Microfibers are, as the name implies, synthetic fibers that are far smaller in diameter than “typical fibers.” As an example, they are 100 times finer than a human hair, one-third of the diameter of cotton, one-fourth the diameter of wool, and one-half the diameter of silk.
Microfiber is a textile made from ultrafine synthetic yarns, usually polyester and nylon. Polyester is derived from crude oil. It is also the terminal product in a chain of very reactive and toxic precursors. Most are carcinogens; all are poisonous. And even if none of these chemicals remain entrapped in the final polyester structure (which they most likely do), the manufacturing process requires workers and our environment to be exposed to some or all of the chemicals. There is no doubt that the manufacture of polyester is an environmental and public health burden that we would be better off without yet we frequently use pillows, quilts, toys, jackets, cushions and others which when disposed lands up in our water or air and fill our lungs or body.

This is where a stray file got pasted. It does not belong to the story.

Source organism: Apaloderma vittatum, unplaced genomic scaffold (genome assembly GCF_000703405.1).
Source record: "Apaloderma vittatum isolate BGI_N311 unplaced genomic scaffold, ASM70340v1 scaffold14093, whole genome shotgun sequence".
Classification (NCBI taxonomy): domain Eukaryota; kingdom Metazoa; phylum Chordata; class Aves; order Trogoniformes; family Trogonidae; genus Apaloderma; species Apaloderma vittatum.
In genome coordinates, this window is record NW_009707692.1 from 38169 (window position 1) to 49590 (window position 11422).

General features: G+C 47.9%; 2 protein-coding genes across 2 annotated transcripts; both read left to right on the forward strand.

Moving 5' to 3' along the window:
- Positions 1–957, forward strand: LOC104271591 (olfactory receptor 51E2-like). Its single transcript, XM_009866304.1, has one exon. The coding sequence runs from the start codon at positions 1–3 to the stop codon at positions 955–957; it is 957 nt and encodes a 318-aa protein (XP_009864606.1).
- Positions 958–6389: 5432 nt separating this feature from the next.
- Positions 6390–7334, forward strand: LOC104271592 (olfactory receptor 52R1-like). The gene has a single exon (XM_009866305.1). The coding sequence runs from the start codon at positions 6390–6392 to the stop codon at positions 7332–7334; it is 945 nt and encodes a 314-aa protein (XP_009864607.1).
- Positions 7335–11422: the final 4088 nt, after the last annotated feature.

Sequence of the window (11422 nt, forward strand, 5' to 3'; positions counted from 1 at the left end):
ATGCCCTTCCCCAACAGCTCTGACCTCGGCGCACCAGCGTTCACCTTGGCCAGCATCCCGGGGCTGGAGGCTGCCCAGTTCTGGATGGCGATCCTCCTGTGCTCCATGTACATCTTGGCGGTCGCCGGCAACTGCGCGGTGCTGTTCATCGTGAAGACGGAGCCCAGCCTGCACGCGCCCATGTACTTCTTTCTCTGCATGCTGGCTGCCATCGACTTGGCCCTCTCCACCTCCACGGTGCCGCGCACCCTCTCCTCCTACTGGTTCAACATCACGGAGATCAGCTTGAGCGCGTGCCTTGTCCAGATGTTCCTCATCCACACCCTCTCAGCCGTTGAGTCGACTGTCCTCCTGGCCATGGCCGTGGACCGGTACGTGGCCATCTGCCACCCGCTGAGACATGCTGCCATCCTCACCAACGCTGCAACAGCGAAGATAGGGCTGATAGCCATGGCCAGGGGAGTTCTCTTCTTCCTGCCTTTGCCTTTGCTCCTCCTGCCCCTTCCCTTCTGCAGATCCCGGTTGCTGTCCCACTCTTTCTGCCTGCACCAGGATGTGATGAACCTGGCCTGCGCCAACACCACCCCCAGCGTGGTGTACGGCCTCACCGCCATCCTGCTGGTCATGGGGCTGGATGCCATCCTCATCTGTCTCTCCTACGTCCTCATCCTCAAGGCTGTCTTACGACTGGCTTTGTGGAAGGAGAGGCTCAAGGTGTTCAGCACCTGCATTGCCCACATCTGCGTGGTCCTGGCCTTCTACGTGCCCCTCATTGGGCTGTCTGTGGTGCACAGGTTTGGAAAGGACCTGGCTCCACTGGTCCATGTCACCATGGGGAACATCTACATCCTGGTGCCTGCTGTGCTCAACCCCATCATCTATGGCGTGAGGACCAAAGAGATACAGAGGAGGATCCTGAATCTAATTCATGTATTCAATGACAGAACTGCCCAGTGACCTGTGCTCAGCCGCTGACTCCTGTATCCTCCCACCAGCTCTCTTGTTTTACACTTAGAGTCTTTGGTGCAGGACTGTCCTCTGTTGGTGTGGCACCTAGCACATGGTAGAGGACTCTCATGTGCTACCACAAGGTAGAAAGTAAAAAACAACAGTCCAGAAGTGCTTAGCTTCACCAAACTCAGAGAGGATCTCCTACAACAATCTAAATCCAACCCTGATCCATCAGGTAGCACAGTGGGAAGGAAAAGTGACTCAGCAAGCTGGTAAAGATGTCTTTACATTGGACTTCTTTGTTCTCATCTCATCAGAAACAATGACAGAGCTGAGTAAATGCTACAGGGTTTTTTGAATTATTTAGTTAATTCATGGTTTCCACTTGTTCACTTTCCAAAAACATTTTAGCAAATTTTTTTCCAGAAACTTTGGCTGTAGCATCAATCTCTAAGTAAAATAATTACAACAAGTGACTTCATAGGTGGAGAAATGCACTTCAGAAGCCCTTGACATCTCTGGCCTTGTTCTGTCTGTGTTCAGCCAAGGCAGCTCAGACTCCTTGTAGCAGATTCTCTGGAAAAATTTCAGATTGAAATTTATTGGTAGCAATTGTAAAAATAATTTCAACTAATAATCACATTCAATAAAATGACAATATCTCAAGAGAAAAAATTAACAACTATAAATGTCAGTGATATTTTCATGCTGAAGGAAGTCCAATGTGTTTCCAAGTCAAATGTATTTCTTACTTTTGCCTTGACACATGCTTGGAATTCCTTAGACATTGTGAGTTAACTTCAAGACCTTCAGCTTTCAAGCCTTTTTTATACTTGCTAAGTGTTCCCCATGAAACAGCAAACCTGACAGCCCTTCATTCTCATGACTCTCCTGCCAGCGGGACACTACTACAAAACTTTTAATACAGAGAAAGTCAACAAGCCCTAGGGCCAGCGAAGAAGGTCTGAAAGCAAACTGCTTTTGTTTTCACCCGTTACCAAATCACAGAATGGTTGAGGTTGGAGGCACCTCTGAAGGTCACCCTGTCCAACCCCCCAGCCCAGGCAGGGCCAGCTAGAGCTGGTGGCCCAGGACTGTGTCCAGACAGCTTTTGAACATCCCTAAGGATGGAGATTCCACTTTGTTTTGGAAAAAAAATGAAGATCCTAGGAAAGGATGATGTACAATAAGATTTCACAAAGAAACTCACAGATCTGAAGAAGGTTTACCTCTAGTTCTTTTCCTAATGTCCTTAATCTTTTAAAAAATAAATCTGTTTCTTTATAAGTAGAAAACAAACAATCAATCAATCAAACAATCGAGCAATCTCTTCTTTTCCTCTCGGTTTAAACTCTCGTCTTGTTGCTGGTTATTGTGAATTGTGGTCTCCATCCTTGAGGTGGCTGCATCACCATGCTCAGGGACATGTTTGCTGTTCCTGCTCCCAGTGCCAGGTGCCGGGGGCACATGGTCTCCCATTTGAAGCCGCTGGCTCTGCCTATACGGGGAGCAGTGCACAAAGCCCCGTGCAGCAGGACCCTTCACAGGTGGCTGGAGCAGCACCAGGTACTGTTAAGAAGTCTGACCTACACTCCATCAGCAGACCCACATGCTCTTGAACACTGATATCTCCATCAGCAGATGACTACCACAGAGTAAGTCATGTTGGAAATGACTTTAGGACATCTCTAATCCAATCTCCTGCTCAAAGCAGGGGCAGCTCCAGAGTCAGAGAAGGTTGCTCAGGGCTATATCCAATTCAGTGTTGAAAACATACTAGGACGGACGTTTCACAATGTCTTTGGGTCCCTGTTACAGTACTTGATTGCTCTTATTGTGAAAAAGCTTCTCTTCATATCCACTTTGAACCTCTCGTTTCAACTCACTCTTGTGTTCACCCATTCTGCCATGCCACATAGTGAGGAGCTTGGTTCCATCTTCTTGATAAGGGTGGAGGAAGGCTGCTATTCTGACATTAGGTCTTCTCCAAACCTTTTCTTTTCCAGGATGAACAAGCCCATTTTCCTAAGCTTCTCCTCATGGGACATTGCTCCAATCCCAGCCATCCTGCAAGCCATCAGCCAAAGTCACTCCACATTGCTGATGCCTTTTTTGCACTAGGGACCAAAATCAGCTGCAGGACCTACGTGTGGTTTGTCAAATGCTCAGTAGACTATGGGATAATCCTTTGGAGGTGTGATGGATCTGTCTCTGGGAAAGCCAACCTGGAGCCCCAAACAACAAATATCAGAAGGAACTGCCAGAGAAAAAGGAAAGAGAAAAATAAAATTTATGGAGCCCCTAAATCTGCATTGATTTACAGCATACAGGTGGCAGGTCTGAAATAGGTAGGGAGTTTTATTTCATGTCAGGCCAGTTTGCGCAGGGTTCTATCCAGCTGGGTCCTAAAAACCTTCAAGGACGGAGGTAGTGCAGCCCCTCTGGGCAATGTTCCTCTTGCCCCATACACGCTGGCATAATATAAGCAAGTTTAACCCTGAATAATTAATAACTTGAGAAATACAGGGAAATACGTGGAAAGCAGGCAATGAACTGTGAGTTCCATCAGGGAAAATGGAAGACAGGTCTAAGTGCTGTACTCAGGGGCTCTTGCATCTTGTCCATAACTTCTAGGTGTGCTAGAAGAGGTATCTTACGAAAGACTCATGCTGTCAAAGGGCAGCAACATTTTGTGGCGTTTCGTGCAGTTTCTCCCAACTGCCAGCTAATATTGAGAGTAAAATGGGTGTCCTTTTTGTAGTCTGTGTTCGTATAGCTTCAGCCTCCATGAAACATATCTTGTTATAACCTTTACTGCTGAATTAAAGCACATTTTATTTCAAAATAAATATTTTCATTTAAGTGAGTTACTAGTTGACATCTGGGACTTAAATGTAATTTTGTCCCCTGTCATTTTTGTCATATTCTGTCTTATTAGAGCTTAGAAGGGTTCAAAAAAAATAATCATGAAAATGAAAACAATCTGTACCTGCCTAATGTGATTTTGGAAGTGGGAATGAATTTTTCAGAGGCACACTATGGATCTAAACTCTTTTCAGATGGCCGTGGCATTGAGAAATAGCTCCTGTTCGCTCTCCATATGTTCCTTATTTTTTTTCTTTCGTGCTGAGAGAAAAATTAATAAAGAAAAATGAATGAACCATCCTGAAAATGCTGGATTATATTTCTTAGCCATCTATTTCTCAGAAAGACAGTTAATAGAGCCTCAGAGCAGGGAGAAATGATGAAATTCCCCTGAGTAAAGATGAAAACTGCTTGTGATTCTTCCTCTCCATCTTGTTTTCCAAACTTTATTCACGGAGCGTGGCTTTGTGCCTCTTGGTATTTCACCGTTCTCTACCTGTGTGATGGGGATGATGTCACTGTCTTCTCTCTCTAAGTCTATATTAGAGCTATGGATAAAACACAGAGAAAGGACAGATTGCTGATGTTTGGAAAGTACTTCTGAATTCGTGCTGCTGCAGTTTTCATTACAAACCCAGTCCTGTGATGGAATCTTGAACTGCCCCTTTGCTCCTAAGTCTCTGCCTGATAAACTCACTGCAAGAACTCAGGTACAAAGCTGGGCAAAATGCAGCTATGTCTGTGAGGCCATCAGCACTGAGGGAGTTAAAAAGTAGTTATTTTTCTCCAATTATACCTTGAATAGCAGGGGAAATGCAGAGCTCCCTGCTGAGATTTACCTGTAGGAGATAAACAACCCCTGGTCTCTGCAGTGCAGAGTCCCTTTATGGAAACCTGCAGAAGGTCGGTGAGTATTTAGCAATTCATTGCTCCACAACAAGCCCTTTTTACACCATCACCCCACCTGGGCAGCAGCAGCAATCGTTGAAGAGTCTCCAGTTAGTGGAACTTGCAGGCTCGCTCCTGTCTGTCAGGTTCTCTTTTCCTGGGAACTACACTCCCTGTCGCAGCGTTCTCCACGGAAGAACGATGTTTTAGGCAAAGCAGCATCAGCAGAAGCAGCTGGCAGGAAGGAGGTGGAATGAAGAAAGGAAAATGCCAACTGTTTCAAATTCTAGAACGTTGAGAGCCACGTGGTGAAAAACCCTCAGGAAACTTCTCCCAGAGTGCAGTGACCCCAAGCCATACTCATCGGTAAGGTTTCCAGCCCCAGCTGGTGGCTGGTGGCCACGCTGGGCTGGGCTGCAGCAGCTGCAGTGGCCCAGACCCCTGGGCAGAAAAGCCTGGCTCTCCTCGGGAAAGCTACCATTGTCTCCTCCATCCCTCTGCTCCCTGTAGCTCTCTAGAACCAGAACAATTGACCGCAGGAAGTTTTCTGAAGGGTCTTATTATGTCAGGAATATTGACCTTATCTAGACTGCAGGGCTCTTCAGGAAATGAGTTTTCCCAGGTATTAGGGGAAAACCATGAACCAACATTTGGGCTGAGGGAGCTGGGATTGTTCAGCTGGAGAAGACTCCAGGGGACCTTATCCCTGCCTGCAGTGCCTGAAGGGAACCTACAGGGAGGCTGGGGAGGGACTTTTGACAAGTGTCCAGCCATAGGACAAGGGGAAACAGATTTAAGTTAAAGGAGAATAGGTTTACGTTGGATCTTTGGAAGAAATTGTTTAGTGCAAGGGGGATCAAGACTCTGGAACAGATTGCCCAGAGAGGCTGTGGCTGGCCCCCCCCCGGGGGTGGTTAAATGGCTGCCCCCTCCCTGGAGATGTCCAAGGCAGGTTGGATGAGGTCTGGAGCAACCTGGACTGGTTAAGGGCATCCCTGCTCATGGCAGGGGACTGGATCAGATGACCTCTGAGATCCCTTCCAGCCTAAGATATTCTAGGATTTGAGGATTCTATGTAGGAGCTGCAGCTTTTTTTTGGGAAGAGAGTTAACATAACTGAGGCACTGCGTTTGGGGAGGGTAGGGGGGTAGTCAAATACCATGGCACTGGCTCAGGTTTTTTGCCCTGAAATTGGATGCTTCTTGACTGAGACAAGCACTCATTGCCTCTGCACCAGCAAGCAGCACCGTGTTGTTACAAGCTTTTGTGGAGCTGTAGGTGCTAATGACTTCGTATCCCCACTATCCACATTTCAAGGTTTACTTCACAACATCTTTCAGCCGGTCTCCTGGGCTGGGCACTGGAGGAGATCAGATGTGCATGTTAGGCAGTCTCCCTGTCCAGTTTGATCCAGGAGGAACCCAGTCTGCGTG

We all want our home to be as safe and as clean as can be – we scrub the bath, wipe the benches, wash our sheets. But what about the dirt we can’t see? What if the answer was as simple as choosing or making the right choices when buying.